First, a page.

Annual fees - many credit cards charge an annual, fixed fee just for the privilege of having credit extended to you from the company sponsoring the card. Annual fees can often be avoided entirely by shopping for a credit card that guarantees no annual fee.

Finance charges - finance charges vary widely. If you plan to maintain an outstanding balance on your credit card, make sure to find the best interest rate on a card that meets your needs. Many cards offer you a low "teaser rate" for a specified period, then dramatically increase the rate you pay on outstanding balances. Some base your minimum monthly payment on a loan term that if the minimum payment is made consistently, could keep you in debt for 40 years or more.

Tax treatment of interest - unlike the interest paid on most home mortgages, second mortgages, and some home equity lines of credit, the interest paid on credit cards is not deductible from your taxable income.

Fortunately, there is a great deal of regulation of credit cards requiring full disclosure of all relevant credit terms being extended by the card issuer. Be careful to review all credit documentation thoroughly before selecting a credit card for regular use.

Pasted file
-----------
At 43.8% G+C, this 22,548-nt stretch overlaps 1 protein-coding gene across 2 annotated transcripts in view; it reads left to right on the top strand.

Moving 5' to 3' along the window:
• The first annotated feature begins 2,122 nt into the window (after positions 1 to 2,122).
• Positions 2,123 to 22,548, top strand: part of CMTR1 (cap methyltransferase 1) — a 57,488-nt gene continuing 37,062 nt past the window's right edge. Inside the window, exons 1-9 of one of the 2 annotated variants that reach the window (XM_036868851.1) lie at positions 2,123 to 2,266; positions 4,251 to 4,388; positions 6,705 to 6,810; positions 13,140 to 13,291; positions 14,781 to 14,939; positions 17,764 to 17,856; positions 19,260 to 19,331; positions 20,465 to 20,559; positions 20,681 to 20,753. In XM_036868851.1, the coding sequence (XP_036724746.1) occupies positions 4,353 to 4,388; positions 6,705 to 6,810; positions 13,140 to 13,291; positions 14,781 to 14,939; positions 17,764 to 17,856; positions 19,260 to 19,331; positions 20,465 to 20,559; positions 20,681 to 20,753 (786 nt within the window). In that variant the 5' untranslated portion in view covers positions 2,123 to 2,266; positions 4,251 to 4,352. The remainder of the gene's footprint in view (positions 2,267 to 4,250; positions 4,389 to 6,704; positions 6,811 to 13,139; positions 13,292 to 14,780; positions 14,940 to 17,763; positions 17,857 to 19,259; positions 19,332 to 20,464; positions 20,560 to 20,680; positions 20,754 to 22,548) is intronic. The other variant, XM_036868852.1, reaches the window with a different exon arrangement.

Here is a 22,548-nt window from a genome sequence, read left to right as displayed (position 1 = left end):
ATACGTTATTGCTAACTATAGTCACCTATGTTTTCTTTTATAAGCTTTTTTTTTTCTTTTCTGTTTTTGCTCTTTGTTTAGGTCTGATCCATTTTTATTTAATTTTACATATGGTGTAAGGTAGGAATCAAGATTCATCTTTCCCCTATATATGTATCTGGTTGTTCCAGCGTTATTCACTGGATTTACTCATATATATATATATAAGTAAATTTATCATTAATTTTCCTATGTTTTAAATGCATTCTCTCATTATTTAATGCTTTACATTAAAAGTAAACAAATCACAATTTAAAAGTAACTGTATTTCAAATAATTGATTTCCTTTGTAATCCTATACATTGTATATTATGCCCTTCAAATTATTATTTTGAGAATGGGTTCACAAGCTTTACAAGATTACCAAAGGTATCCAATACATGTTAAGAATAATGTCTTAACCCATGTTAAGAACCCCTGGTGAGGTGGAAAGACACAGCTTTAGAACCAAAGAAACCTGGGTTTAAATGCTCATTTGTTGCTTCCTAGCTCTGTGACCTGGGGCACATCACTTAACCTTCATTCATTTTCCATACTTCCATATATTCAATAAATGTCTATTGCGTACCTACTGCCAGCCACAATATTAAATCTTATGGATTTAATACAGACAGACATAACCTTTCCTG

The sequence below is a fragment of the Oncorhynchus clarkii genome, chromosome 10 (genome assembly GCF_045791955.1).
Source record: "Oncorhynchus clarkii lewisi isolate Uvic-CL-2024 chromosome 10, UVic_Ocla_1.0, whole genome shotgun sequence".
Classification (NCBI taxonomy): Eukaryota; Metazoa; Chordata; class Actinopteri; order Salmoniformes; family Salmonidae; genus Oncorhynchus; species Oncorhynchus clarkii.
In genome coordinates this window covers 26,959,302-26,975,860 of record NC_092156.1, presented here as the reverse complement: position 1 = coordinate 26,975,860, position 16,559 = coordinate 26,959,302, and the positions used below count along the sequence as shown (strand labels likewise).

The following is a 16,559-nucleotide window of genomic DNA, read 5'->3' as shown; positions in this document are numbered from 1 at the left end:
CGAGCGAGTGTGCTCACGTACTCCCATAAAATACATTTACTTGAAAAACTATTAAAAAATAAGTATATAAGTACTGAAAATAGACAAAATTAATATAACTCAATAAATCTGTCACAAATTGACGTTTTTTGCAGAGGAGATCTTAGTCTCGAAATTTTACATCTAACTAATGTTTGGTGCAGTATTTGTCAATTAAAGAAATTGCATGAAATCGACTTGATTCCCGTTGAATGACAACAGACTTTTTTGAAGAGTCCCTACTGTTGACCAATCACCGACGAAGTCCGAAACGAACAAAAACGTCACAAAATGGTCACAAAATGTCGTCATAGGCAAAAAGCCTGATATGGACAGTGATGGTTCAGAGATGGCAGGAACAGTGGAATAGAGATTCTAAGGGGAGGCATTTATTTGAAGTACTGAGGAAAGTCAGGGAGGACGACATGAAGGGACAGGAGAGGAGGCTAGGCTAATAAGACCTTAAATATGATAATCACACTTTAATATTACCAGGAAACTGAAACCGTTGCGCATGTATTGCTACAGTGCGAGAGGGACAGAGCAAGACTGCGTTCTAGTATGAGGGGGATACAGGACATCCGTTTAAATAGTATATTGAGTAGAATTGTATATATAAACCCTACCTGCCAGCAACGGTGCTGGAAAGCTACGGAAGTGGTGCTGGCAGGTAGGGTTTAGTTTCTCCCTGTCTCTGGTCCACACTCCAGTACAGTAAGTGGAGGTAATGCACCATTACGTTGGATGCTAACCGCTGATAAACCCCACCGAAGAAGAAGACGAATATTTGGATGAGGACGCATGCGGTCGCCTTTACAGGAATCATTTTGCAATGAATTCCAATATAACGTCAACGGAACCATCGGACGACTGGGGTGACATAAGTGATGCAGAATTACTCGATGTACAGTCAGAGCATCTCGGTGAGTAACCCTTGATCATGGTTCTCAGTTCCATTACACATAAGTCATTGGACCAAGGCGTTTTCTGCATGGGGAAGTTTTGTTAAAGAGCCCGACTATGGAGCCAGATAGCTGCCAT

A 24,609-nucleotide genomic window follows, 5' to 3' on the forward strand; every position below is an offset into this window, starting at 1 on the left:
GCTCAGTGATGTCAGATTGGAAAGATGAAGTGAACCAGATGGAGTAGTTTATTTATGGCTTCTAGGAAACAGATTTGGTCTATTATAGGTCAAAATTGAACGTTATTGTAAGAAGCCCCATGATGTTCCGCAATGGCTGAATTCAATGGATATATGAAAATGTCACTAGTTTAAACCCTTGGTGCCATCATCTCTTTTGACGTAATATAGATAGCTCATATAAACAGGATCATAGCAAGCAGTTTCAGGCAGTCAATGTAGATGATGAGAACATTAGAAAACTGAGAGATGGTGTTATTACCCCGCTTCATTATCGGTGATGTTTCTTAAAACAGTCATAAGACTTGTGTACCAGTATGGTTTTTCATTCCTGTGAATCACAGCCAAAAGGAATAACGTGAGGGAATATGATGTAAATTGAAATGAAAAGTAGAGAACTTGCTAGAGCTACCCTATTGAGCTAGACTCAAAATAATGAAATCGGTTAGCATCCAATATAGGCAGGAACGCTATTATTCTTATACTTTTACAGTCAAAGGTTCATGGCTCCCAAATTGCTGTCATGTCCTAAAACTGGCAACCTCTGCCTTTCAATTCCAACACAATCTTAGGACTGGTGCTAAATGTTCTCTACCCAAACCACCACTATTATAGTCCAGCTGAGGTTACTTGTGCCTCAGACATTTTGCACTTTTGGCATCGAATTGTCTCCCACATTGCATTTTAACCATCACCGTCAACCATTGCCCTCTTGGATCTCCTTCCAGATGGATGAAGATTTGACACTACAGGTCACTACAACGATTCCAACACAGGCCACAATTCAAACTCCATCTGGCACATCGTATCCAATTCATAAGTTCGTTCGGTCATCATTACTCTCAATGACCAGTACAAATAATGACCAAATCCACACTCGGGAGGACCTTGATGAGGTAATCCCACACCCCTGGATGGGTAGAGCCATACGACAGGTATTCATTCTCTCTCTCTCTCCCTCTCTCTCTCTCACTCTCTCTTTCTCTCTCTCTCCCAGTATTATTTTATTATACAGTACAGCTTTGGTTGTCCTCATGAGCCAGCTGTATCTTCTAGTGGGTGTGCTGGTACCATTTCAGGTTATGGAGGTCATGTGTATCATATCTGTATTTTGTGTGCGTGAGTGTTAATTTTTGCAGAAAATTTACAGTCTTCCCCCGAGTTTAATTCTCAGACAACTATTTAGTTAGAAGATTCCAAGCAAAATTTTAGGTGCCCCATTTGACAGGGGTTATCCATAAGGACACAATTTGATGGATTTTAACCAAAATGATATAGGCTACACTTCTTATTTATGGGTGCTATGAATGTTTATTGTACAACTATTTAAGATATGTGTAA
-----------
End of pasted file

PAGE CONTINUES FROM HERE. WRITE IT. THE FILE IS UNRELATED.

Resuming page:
Another Alternative: Debit Cards

One fast-growing alternative to credit cards is a "debit card." This type of card is not a credit card at all; instead, it simply gives you card-based access to your bank savings or checking account. A debit card gives you the convenience of not needing to carry cash, or even checks, but you must be mindful that when used your purchases are being deducted directly from your existing account - once the account is empty, the card has no purchasing power until you make another deposit!

How you use credit says a great deal about your style of money management. If you would like to learn ways to reduce your dependence on credit, pay down current debts, and save or invest that money instead, we'd be happy to show you how.